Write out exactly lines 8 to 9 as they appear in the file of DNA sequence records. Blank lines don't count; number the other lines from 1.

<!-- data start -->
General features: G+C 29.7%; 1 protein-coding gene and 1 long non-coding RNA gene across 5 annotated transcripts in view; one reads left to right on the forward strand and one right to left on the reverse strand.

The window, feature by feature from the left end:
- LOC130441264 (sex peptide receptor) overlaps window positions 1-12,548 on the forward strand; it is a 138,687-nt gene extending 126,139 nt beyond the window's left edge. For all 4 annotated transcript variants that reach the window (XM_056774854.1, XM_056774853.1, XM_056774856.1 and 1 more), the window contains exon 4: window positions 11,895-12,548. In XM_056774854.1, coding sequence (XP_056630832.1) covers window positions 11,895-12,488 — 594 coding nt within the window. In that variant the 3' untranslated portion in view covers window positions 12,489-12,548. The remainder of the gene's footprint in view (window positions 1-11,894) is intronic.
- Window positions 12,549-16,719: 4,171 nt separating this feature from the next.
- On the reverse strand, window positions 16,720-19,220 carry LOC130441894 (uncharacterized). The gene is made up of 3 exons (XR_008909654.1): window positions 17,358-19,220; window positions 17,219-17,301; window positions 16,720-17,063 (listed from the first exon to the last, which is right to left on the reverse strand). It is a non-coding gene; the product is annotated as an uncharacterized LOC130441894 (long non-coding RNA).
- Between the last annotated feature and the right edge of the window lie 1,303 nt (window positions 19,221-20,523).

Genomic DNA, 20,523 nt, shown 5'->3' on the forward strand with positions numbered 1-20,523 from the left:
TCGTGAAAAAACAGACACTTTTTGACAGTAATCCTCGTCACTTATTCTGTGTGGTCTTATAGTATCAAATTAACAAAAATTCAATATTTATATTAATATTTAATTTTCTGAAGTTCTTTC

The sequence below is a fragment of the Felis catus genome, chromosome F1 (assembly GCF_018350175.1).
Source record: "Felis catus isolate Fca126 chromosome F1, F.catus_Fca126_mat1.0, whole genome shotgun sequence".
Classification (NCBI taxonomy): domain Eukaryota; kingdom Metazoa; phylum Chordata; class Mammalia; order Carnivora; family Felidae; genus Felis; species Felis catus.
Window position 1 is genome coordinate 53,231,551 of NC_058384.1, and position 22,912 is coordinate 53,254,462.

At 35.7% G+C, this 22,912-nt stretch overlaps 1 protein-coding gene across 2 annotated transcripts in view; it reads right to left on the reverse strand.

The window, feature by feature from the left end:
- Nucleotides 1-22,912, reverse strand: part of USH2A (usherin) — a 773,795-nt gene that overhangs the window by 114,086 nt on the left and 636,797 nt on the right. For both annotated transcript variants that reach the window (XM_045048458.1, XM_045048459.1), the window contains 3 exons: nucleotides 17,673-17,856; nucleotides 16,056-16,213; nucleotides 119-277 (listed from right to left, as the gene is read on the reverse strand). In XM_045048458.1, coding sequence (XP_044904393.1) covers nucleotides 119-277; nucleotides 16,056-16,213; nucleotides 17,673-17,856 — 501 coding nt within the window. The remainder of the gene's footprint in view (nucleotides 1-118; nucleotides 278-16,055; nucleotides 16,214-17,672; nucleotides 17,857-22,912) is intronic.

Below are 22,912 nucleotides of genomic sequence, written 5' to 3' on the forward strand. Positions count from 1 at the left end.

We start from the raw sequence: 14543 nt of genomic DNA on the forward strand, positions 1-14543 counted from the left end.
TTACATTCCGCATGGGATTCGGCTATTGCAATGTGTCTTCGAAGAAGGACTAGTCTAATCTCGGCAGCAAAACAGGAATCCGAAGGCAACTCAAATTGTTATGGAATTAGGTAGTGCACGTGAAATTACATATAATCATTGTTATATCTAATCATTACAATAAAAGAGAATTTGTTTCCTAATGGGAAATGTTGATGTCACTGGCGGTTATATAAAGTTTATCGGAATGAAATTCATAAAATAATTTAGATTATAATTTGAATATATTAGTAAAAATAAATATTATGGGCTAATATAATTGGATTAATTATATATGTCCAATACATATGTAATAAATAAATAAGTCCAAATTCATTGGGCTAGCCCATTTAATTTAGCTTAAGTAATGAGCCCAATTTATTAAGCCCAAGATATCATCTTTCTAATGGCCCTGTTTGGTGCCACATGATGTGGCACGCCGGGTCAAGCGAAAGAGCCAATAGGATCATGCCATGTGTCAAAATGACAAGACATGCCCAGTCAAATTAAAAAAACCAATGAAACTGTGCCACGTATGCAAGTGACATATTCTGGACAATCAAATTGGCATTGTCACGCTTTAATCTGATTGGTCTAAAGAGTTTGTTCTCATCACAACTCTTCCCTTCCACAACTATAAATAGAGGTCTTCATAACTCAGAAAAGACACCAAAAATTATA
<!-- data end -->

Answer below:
TCGTGAAAAAACAGACACTTTTTGACAGTAATCCTCGTCACTTATTCTGTGTGGTCTTATAGTATCAAATTAACAAAAATTCAATATTTATATTAATATTTAATTTTCTGAAGTTCTTTC

The sequence below is a fragment of the Felis catus genome, chromosome F1 (assembly GCF_018350175.1).